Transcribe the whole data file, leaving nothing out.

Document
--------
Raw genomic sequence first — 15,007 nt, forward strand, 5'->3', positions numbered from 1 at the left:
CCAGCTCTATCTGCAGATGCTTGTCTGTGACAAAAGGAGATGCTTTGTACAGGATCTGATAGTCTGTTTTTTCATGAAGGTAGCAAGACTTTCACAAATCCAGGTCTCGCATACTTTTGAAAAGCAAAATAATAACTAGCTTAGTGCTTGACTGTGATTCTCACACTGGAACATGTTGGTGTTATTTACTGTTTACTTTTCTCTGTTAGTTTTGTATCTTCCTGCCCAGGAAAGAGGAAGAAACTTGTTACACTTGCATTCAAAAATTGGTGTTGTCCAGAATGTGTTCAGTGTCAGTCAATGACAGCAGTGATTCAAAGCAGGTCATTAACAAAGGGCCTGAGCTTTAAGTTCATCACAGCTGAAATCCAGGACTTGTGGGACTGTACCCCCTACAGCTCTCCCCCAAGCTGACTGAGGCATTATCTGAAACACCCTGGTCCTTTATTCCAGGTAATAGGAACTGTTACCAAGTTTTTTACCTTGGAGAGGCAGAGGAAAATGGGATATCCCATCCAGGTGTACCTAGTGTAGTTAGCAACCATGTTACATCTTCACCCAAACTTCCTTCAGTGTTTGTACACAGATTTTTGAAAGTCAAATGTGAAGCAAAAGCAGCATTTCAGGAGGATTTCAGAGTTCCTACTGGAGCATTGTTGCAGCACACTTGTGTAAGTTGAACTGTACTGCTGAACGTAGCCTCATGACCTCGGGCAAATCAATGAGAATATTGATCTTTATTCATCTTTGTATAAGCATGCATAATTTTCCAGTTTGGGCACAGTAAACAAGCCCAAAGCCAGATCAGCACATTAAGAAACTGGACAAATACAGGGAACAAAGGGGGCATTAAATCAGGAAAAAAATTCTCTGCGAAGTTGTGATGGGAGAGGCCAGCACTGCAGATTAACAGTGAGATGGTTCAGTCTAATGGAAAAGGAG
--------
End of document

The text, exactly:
Raw genomic sequence first — 15,007 nt, forward strand, 5'->3', positions numbered from 1 at the left:
CCAGCTCTATCTGCAGATGCTTGTCTGTGACAAAAGGAGATGCTTTGTACAGGATCTGATAGTCTGTTTTTTCATGAAGGTAGCAAGACTTTCACAAATCCAGGTCTCGCATACTTTTGAAAAGCAAAATAATAACTAGCTTAGTGCTTGACTGTGATTCTCACACTGGAACATGTTGGTGTTATTTACTGTTTACTTTTCTCTGTTAGTTTTGTATCTTCCTGCCCAGGAAAGAGGAAGAAACTTGTTACACTTGCATTCAAAAATTGGTGTTGTCCAGAATGTGTTCAGTGTCAGTCAATGACAGCAGTGATTCAAAGCAGGTCATTAACAAAGGGCCTGAGCTTTAAGTTCATCACAGCTGAAATCCAGGACTTGTGGGACTGTACCCCCTACAGCTCTCCCCCAAGCTGACTGAGGCATTATCTGAAACACCCTGGTCCTTTATTCCAGGTAATAGGAACTGTTACCAAGTTTTTTACCTTGGAGAGGCAGAGGAAAATGGGATATCCCATCCAGGTGTACCTAGTGTAGTTAGCAACCATGTTACATCTTCACCCAAACTTCCTTCAGTGTTTGTACACAGATTTTTGAAAGTCAAATGTGAAGCAAAAGCAGCATTTCAGGAGGATTTCAGAGTTCCTACTGGAGCATTGTTGCAGCACACTTGTGTAAGTTGAACTGTACTGCTGAACGTAGCCTCATGACCTCGGGCAAATCAATGAGAATATTGATCTTTATTCATCTTTGTATAAGCATGCATAATTTTCCAGTTTGGGCACAGTAAACAAGCCCAAAGCCAGATCAGCACATTAAGAAACTGGACAAATACAGGGAACAAAGGGGGCATTAAATCAGGAAAAAAATTCTCTGCGAAGTTGTGATGGGAGAGGCCAGCACTGCAGATTAACAGTGAGATGGTTCAGTCTAATGGAAAAGGAG